Amid criticisms of Germany’s lack of response to Beijing’s imposition of the new national security law on Hong Kong, Germany’s president and foreign minister spoke out about future consequences for EU–China relations.
On Sunday, President Frank-Walter Steinmeier told German public TV network ZDF: “The violation of international law has been documented twice. … What matters is, we are now making it clear to China that this is not a temporary indignation.”
He said if the Chinese regime continues implementing the legislation, it will cause “a sustainable, negative change to the European, and Western countries.”
Steinmeier said China would not benefit from that situation, and hoped “there are ways to reverse Chinese thinking.”
The same day, foreign minister Heiko Maas told German newspaper RND that he believed the European Union should take a unified stance, and he will work with EU foreign minister Josep Borrell to develop a response to China.
“As EU Foreign Ministers, we have taken a very clear stance on the new security law for Hong Kong. Above all, we made it clear that the principle of ‘one country–two systems’ must not be undermined. This is what we expect from China,” he said.
“We will now discuss the consequences of the security law for our relations with China and Hong Kong. Initial proposals will be made on Monday.
“I am firmly convinced that we can only make headway with China if we speak with one EU voice. As EU Presidency, it is our priority to forge the common EU position together with Josep Borrell.”
However, he remained cautious on the issue: “First of all, Europe must be careful not to get under the wheels in the great power rivalry between the USA and China.”
Trade Relations and Democracy
Economy and Energy Minister Peter Altmaier said Germany should not decouple from China economically, following Germany’s long-held stance that trade with China will lead to Democratic changes in the country, according to Deutsche Welle.
“It has always been the policy of the Western international community, including the EU, that international trade relations cannot be based solely on how democratic a country is,” Altmaier told German newspaper Frankfurter Allgemeine Zeitung, according to Deutsche Welle.
“We have never done that,” he added.
But he doesn’t think doing business with authoritarian regimes is sustainable.
“I’m not the world’s headteacher of morality, but I am convinced that countries like China will only be successful in the long term if fundamental principles of the rule of law are guaranteed,” he said.
Support and Criticism
Mareike Ohlberg, a senior fellow in the Asia Program of the German Marshall Fund, praised the foreign minister for speaking up, but she urged the German government to recognise reality and take action.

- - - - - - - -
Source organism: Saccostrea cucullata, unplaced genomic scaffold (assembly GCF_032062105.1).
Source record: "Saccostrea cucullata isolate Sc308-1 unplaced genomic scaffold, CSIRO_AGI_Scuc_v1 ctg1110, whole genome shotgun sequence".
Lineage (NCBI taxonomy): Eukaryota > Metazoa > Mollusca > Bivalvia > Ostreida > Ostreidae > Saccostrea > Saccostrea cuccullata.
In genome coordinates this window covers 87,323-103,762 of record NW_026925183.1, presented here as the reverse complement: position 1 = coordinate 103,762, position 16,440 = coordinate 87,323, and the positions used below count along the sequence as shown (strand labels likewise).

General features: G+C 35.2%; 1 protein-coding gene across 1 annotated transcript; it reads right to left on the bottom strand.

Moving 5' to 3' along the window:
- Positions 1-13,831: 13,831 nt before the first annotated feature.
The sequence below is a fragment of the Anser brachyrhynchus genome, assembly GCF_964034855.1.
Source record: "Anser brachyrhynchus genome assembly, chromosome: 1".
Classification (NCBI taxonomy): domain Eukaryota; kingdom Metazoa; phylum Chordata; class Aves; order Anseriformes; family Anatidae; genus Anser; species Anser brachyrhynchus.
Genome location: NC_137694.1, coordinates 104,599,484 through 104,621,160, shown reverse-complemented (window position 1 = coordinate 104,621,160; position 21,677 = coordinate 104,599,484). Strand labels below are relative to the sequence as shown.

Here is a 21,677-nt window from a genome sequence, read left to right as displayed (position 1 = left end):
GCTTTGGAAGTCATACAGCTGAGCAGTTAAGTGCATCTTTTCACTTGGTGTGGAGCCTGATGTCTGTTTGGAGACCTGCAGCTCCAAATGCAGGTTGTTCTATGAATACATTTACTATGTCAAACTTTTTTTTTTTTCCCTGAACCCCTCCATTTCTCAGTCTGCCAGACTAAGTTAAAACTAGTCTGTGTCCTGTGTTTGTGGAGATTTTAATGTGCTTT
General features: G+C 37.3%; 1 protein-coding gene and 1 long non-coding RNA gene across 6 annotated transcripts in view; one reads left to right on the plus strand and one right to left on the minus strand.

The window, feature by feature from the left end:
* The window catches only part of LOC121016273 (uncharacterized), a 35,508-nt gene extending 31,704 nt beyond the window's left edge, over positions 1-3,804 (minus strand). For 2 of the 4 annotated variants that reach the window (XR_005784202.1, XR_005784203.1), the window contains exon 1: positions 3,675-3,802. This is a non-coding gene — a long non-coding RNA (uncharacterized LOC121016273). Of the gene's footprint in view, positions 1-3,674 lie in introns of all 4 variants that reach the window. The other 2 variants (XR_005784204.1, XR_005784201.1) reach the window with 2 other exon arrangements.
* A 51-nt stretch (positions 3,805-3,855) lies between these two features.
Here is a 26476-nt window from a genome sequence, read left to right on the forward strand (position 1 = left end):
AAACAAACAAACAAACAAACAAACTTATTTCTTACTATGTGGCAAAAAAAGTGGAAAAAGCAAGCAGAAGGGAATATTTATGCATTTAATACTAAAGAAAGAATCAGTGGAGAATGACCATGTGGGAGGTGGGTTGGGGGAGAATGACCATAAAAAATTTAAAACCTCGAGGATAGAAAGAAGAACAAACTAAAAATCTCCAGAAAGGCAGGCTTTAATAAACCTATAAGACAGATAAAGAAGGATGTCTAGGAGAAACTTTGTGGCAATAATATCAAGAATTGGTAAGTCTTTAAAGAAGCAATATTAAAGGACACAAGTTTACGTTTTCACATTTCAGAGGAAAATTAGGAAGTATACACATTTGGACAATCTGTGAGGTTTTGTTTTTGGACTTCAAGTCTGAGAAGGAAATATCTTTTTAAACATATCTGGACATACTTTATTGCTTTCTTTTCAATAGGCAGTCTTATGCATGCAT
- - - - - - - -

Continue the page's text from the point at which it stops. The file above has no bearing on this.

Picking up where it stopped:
“It’s great to see Germany finally speak up, but you see, 1C2S [one country two systems] was already smashed to pieces, so now is a time for action: 1. revise treaties with HK, 2. sanction CCP & HK officials, 3. facilitate immigration int[o] the EU for HKers who don’t want to live under a rule-by-law system,” Ohlberg wrote in a tweet.
It’s great to see Germany finally speak up, but you see, 1C2S was already smashed to pieces, so now is a time for action: 1. revise treaties with HK, 2. sanction CCP & HK officials, 3. facilitate immigration int the EU for HKers who don’t want to live under a rule-by-law system https://t.co/pww7xzAGBR
— Mareike Ohlberg (@MareikeOhlberg) July 12, 2020
Before the president and the foreign minister’s interviews, the federal government’s lack of response to the Chinese Communist Party’s national security law had garnered criticism.
Germany had summoned Chinese ambassador Wu Ken on July 10, and state secretary Miguel Berger “repeated the German government’s position” on Hong Kong, according to the Sueddeutsche Zeitung newspaper.
And government spokeswoman Martina Fietz said at a press conference that “the concrete design of the security law will be examined and its implementation closely monitored.”
However, no clear words of criticism had been heard from the federal chancellery. Chancellor Angela Merkel’s reserved position with regard to China had even caused irritation in her own ranks.
As the Financial Times (FT) reported, Norbert Röttgen, a CDU politician and chairman of the Foreign Affairs Committee in the German Bundestag, said, “What the German government said about Hong Kong was the absolute minimum, and it just wasn’t enough.”
The foreign policy spokesman for the SPD parliamentary group, Nils Schmid, also told the FT that Merkel’s China policy was “behind the times.”
“She still sticks to this idea of convergence, that as we deepen our economic ties with China, it will become more liberal and Western-oriented. … But that’s just out of date,” he said.
Von Reinhard Werner of the German edition of The Epoch Times contributed to this report.